Moderated by Mark Stephens, the panel of experts comprised Nick Francis (specialising in IT security architecture), Richard Hodson (an experienced broker of cyber insurance), Al Loehnis (a recognised authority on PR to the tech sector) and our own Rob Lands (head of IP and tech and partner in our hotel practice).
Positive about privacy – why you need a CTO (and a plan)
They explored the sequence of events leading up to and following a cyber security incident in the hospitality space. Mark reported that hospitality has the second largest number of cybersecurity breaches after the retail sector. Last year hospitality was the third-most targeted industry after retail and finance – for most hotels, it is a question of "when" rather than "if" a cyber incident will occur.
From a technical point of view, Nick explained how crucial it was to have technical knowledge at a senior level within the organisation to understand what the hotels' systems are and how they work. Better technology can help, but only if backed up by training, good IT-hygiene and discipline within the hotel and its supply chain.
As regards cyber risks, hotel owners' property insurance or business interruption insurance probably won't cover them, although cover is generally available as a standalone policy. Richard cautioned that even if hoteliers check (as they should) to ensure compliance with the policy conditions, it probably won't be sufficient. Cyber incident prevention should be treated like a hotel's fire precautions – with preventive measures, alarms, a risk assessment and regular rigorous tests of the safety equipment.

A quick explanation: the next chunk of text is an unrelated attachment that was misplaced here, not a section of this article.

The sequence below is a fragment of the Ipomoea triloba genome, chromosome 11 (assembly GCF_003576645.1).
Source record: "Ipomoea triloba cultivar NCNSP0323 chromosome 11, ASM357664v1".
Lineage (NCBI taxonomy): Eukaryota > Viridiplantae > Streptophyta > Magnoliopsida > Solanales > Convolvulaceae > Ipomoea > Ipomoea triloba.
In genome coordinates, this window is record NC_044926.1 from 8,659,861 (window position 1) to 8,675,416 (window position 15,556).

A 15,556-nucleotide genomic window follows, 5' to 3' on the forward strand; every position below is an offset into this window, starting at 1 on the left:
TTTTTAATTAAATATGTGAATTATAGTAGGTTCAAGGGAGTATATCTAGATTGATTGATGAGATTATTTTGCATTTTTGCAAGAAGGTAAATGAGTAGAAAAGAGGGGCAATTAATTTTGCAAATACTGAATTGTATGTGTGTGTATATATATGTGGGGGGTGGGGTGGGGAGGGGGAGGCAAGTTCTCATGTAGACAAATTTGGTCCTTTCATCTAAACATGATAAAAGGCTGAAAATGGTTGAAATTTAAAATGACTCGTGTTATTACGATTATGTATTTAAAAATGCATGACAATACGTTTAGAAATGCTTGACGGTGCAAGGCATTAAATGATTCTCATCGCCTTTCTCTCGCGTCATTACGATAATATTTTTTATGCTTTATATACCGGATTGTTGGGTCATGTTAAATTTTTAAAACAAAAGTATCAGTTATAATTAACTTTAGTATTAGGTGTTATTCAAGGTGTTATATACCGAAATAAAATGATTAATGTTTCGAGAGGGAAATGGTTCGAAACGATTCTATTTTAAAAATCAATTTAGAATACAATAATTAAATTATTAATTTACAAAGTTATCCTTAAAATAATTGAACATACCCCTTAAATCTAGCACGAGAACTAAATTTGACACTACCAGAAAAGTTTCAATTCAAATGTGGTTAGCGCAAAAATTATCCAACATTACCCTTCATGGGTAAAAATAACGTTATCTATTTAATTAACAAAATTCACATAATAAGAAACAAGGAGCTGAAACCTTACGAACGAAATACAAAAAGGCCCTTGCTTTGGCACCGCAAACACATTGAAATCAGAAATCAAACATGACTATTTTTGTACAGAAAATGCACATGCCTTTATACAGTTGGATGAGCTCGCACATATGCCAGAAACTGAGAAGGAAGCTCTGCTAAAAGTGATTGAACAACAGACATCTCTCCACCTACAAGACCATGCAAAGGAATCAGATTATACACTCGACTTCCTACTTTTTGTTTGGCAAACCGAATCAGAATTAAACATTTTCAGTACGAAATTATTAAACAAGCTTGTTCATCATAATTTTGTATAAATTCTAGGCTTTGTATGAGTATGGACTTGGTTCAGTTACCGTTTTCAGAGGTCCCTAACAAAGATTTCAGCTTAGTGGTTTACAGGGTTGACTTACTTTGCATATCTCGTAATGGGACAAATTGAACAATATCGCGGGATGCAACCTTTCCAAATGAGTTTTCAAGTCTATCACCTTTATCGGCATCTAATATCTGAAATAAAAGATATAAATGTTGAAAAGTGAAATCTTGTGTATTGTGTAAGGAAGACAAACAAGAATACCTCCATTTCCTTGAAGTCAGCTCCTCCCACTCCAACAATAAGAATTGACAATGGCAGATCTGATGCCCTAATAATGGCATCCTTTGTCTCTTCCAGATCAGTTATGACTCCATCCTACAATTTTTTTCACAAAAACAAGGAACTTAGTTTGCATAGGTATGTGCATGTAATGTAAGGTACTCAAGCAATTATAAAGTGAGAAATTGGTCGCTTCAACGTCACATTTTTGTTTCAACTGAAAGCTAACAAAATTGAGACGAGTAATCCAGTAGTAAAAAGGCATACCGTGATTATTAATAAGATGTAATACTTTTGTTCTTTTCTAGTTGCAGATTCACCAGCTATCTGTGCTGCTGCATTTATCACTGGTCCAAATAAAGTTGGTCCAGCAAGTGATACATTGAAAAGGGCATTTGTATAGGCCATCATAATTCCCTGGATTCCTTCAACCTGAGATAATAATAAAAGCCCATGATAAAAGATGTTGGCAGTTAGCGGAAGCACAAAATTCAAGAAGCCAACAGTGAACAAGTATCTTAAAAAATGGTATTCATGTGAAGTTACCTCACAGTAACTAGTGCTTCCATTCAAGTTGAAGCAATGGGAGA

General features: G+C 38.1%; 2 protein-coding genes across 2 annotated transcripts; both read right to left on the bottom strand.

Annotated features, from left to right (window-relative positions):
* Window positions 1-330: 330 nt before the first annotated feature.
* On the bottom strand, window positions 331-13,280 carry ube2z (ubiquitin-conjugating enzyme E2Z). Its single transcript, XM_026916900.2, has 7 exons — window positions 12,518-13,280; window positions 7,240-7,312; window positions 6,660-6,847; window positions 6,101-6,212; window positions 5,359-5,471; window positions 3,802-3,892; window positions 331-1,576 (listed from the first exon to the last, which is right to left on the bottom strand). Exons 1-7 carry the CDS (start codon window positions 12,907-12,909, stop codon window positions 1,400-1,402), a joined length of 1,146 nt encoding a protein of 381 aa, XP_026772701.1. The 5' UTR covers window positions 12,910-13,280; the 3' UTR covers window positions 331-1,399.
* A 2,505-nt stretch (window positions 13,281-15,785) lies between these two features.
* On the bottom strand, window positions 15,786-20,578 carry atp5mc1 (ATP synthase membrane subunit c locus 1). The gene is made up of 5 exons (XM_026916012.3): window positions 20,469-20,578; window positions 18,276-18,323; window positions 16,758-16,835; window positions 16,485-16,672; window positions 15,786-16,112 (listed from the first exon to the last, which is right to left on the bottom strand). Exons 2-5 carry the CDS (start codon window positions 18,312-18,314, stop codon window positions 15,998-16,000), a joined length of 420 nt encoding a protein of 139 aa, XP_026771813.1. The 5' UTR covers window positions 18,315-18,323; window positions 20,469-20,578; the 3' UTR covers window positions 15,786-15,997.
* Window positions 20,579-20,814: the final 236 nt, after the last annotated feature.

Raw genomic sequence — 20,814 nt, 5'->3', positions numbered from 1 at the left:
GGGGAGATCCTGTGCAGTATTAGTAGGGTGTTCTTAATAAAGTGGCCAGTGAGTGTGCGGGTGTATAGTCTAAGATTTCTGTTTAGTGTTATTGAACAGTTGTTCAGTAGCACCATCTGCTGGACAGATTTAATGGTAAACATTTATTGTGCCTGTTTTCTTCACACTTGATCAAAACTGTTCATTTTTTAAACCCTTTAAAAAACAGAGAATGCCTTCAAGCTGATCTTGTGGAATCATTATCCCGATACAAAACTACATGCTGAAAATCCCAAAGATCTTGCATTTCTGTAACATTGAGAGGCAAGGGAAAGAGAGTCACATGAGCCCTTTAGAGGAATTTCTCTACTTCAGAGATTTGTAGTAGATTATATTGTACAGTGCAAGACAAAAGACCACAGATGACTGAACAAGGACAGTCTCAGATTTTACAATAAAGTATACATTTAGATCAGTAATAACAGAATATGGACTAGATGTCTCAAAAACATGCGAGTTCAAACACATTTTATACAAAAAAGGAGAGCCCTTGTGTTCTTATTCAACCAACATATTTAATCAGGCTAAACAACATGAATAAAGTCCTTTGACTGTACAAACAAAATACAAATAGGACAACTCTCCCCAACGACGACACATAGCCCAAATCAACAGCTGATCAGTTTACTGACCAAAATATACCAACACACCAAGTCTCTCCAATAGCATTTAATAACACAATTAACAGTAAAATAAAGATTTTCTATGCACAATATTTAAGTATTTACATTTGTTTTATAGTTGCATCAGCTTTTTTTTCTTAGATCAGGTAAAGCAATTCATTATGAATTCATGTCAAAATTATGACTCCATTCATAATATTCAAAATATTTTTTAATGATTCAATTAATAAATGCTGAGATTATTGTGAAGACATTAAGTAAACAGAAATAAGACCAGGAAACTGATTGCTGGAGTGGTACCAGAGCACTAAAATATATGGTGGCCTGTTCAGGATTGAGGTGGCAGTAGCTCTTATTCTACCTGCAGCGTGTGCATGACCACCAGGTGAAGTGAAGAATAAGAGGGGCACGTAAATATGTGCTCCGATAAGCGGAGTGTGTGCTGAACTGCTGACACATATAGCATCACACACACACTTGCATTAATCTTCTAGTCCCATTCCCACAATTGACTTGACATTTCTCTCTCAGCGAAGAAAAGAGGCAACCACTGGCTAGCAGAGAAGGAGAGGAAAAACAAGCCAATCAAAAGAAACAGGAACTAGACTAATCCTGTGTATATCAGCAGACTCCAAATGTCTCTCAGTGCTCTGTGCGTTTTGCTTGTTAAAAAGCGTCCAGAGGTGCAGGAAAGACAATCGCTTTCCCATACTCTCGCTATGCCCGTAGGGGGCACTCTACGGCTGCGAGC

A "good response" to an incident – supported by good PR – could neutralise the reputational damage of an incident or even enhance reputation. Al echoed Nick's view – that there needs to be technical understanding at board level through a CIO or CTO. Although planning and simulation for incidents cannot cover every angle, that preparation creates the "muscle memory" to respond in the face of uncertainty.
Rob recommended carefully thought-through policies and procedure. Thinking through a strategy for business continuity and recovery will drive engagement of staff and improve their understanding. Not all incidents are notifiable; Rob cautioned to take advice as soon as possible when an incident is discovered, and warned against reflexively notifying or going public when an incident occurs.
The next Early Check-In event is at Howard Kennedy on 19 September 2019 and will explore recent developments in hotels' operating models.